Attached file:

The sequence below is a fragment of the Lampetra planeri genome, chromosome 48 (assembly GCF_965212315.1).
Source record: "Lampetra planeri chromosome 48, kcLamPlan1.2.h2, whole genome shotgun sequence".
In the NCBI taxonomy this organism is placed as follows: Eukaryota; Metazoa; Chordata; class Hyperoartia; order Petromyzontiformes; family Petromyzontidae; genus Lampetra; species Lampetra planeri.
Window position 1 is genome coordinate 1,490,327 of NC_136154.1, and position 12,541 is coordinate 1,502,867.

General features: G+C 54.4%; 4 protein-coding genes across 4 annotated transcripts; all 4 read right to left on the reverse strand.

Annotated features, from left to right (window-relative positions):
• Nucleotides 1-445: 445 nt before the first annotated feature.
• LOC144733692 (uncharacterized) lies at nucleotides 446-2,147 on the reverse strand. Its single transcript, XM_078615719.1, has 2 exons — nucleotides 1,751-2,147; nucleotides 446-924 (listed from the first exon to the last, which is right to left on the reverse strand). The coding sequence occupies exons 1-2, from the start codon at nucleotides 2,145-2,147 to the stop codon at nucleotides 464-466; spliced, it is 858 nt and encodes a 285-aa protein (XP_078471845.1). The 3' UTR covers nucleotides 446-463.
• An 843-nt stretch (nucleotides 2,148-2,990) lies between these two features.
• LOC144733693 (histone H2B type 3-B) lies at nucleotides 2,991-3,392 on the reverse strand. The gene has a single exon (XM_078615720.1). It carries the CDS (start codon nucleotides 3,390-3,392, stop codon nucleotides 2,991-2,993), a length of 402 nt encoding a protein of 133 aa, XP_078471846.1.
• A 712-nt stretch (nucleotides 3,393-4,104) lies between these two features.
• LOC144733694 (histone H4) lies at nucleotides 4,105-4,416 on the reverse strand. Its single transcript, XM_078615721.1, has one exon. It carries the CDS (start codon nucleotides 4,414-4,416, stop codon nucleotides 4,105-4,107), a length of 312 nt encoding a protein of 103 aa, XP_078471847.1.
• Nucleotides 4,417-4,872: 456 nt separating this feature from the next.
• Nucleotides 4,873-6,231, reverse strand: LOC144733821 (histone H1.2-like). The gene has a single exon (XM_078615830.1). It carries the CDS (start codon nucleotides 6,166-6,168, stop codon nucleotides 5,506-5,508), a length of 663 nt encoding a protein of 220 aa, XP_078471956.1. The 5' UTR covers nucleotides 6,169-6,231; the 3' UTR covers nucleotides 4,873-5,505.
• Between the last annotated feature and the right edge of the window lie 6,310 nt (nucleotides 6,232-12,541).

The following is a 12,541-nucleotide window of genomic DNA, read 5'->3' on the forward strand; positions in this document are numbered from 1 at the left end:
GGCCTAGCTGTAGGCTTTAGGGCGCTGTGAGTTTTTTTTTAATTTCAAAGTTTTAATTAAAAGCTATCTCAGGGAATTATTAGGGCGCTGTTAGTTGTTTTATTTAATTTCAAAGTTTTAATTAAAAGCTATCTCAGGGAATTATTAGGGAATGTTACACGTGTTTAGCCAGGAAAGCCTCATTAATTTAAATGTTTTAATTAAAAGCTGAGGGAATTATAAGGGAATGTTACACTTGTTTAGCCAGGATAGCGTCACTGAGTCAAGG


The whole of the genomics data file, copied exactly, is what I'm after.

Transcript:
The sequence below is a fragment of the Lampetra planeri genome, chromosome 48 (assembly GCF_965212315.1).
Source record: "Lampetra planeri chromosome 48, kcLamPlan1.2.h2, whole genome shotgun sequence".
In the NCBI taxonomy this organism is placed as follows: Eukaryota; Metazoa; Chordata; class Hyperoartia; order Petromyzontiformes; family Petromyzontidae; genus Lampetra; species Lampetra planeri.
Window position 1 is genome coordinate 1,490,327 of NC_136154.1, and position 12,541 is coordinate 1,502,867.

General features: G+C 54.4%; 4 protein-coding genes across 4 annotated transcripts; all 4 read right to left on the reverse strand.

Annotated features, from left to right (window-relative positions):
• Nucleotides 1-445: 445 nt before the first annotated feature.
• LOC144733692 (uncharacterized) lies at nucleotides 446-2,147 on the reverse strand. Its single transcript, XM_078615719.1, has 2 exons — nucleotides 1,751-2,147; nucleotides 446-924 (listed from the first exon to the last, which is right to left on the reverse strand). The coding sequence occupies exons 1-2, from the start codon at nucleotides 2,145-2,147 to the stop codon at nucleotides 464-466; spliced, it is 858 nt and encodes a 285-aa protein (XP_078471845.1). The 3' UTR covers nucleotides 446-463.
• An 843-nt stretch (nucleotides 2,148-2,990) lies between these two features.
• LOC144733693 (histone H2B type 3-B) lies at nucleotides 2,991-3,392 on the reverse strand. The gene has a single exon (XM_078615720.1). It carries the CDS (start codon nucleotides 3,390-3,392, stop codon nucleotides 2,991-2,993), a length of 402 nt encoding a protein of 133 aa, XP_078471846.1.
• A 712-nt stretch (nucleotides 3,393-4,104) lies between these two features.
• LOC144733694 (histone H4) lies at nucleotides 4,105-4,416 on the reverse strand. Its single transcript, XM_078615721.1, has one exon. It carries the CDS (start codon nucleotides 4,414-4,416, stop codon nucleotides 4,105-4,107), a length of 312 nt encoding a protein of 103 aa, XP_078471847.1.
• Nucleotides 4,417-4,872: 456 nt separating this feature from the next.
• Nucleotides 4,873-6,231, reverse strand: LOC144733821 (histone H1.2-like). The gene has a single exon (XM_078615830.1). It carries the CDS (start codon nucleotides 6,166-6,168, stop codon nucleotides 5,506-5,508), a length of 663 nt encoding a protein of 220 aa, XP_078471956.1. The 5' UTR covers nucleotides 6,169-6,231; the 3' UTR covers nucleotides 4,873-5,505.
• Between the last annotated feature and the right edge of the window lie 6,310 nt (nucleotides 6,232-12,541).

The following is a 12,541-nucleotide window of genomic DNA, read 5'->3' on the forward strand; positions in this document are numbered from 1 at the left end:
GGCCTAGCTGTAGGCTTTAGGGCGCTGTGAGTTTTTTTTTAATTTCAAAGTTTTAATTAAAAGCTATCTCAGGGAATTATTAGGGCGCTGTTAGTTGTTTTATTTAATTTCAAAGTTTTAATTAAAAGCTATCTCAGGGAATTATTAGGGAATGTTACACGTGTTTAGCCAGGAAAGCCTCATTAATTTAAATGTTTTAATTAAAAGCTGAGGGAATTATAAGGGAATGTTACACTTGTTTAGCCAGGATAGCGTCACTGAGTCAAGG